At the same time, we saw all these new inventions. The subprime mortgage came back — came around, because of deregulation in the 1980s. In the late 1980s, you started seeing subprime credit cards. And the banks saw the amount of money the subprime entrepreneurs were making selling these credit cards — they were making two or three times the rate on their subprime customers as they were on their regular customers — so, of course, the JPMorgan Chases of the world, the big banks, got into the subprime credit card. And then, finally, you saw all these new inventions. The payday loan came around in the early 1990s. These instant tax mills, which you see in working-class communities all around the country — you know, get your tax refund today or tomorrow rather than waiting two or three weeks, and, oh, by the way, you’re going to pay a triple-digit interest rate typically to get your money that quickly — really preying on people so desperate for their money that they’ll pay a huge premium to get it tomorrow rather than waiting the two or three weeks.
So, really, I just was struck that this was a Wall Street phenomenon. In the last twenty or thirty years, these have become multi-billion-dollar industries.
JUAN GONZALEZ: Well, the payday loans, in particular, they basically did not exist before the mid-1990s in most places around the country, right? How did they develop and grow so rapidly?
GARY RIVLIN: So, I really wanted to find — I call them the pioneers of subprime. I really wanted to find the people who invented these various products to hear their side of the story. So I went to Cleveland, Tennessee, where Allan Jones, the man who invented the modern-day petty loan industry, is. And I spent a couple days with him. And, of course, he sees himself as noble. I mean, he’s — a payday loan, for those who don’t know, it’s a quick cash advance against your next paycheck, against a Social Security check, against an unemployment check — two, three hundred, four hundred dollars. You don’t have the money now, you need to fix your car and stuff.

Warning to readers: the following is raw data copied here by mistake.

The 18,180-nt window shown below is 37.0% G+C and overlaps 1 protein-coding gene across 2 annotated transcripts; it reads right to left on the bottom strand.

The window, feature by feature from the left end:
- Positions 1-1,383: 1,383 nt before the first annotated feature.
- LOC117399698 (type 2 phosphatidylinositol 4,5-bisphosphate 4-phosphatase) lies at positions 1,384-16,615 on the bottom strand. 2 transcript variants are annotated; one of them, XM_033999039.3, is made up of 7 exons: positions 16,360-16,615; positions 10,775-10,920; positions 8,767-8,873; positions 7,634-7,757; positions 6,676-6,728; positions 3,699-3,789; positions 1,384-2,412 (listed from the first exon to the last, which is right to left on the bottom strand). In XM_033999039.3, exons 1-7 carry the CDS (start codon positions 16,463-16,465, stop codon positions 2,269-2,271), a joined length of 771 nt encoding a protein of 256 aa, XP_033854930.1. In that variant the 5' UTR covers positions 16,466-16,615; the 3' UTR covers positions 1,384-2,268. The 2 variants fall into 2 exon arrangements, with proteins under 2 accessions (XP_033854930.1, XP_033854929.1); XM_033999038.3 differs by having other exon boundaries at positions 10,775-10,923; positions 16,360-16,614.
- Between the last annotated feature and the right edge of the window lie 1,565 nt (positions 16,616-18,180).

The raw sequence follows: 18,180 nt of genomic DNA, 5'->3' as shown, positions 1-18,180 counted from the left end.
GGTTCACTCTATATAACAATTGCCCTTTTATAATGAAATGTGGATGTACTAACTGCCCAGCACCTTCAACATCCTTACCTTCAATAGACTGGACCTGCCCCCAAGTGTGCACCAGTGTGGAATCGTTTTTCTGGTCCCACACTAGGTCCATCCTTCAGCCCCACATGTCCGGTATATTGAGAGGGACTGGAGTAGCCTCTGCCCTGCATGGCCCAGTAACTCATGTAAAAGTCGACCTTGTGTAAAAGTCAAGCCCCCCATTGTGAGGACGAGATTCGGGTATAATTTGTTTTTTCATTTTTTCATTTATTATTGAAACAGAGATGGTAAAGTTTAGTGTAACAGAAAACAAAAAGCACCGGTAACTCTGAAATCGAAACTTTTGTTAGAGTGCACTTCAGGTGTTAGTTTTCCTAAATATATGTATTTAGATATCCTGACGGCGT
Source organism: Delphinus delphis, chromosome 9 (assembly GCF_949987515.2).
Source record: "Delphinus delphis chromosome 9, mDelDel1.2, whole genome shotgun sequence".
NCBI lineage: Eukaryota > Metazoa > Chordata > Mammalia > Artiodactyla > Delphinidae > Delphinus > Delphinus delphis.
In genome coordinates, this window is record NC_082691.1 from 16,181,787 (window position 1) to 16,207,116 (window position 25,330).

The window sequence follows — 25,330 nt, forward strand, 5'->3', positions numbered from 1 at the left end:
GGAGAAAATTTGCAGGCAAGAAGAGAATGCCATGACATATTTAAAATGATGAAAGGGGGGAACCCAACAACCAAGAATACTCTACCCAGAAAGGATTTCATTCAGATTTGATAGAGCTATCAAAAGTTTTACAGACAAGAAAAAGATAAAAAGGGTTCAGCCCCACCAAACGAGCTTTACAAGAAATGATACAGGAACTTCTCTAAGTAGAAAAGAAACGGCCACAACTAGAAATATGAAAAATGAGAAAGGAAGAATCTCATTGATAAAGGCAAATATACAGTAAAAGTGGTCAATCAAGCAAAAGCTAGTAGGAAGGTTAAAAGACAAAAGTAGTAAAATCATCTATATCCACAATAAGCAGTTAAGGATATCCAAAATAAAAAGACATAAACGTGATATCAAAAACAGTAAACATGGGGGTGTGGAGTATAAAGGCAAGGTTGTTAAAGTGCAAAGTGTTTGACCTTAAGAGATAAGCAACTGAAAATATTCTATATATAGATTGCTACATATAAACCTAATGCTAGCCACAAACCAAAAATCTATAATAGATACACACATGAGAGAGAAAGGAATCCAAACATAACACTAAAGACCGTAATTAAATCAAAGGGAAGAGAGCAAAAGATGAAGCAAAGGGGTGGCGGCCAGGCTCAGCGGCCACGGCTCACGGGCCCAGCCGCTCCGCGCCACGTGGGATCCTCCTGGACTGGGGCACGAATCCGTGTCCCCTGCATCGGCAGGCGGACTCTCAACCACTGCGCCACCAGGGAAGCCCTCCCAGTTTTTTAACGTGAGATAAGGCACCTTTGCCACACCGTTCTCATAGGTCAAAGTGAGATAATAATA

And, you know, in theory, it makes sense. What do you do if you don’t have a rich uncle, you don’t have a credit card, and you need to fix your car, or you need a new refrigerator? Because the problem is that the person who’s so desperate for a loan today that they’ll pay fees that work out to an annual interest rate of 400 percent or more, those people who are so desperate today, how, in two weeks, when the loan is due, are they going to have the extra $300 they borrowed, plus the $45 in fees, on top of their regular bill? So you see a cycle. You see people get stuck. And even the industry confesses that the average person takes two or three months to pay back one of these loans. So instead of $15 for every $100, you’re sometimes paying $100 for every $100 you loan. And, you know, the academics, the consumer rights groups, they find that the average person takes out thirteen, twelve or thirteen of these a year. That’s half the year you have a loan that has an effective interest rate of 400 percent. One-fifth of the people have twenty-one or more of these loans a year. So if you’re borrowing $500 and you can’t pay it back, you’re effectively paying $2,000 in fees for that same $500. And these are the people who could least afford to pay those kind of rates.